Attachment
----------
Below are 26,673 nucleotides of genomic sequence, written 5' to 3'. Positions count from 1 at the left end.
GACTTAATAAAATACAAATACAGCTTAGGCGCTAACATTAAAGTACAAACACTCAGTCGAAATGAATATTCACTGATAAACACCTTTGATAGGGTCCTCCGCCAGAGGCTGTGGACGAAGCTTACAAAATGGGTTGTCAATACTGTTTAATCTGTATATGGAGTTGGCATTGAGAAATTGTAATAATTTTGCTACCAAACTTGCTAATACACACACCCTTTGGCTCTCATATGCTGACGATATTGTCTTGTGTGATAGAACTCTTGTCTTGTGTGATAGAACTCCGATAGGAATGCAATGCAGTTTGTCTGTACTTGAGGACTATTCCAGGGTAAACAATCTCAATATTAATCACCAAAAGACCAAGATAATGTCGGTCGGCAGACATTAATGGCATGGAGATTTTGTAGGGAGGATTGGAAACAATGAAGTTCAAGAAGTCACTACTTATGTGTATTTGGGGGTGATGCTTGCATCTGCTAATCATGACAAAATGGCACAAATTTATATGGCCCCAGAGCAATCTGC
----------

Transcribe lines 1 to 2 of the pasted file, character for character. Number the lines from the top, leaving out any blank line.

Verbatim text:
Below are 26,673 nucleotides of genomic sequence, written 5' to 3'. Positions count from 1 at the left end.
GACTTAATAAAATACAAATACAGCTTAGGCGCTAACATTAAAGTACAAACACTCAGTCGAAATGAATATTCACTGATAAACACCTTTGATAGGGTCCTCCGCCAGAGGCTGTGGACGAAGCTTACAAAATGGGTTGTCAATACTGTTTAATCTGTATATGGAGTTGGCATTGAGAAATTGTAATAATTTTGCTACCAAACTTGCTAATACACACACCCTTTGGCTCTCATATGCTGACGATATTGTCTTGTGTGATAGAACTCTTGTCTTGTGTGATAGAACTCCGATAGGAATGCAATGCAGTTTGTCTGTACTTGAGGACTATTCCAGGGTAAACAATCTCAATATTAATCACCAAAAGACCAAGATAATGTCGGTCGGCAGACATTAATGGCATGGAGATTTTGTAGGGAGGATTGGAAACAATGAAGTTCAAGAAGTCACTACTTATGTGTATTTGGGGGTGATGCTTGCATCTGCTAATCATGACAAAATGGCACAAATTTATATGGCCCCAGAGCAATCTGC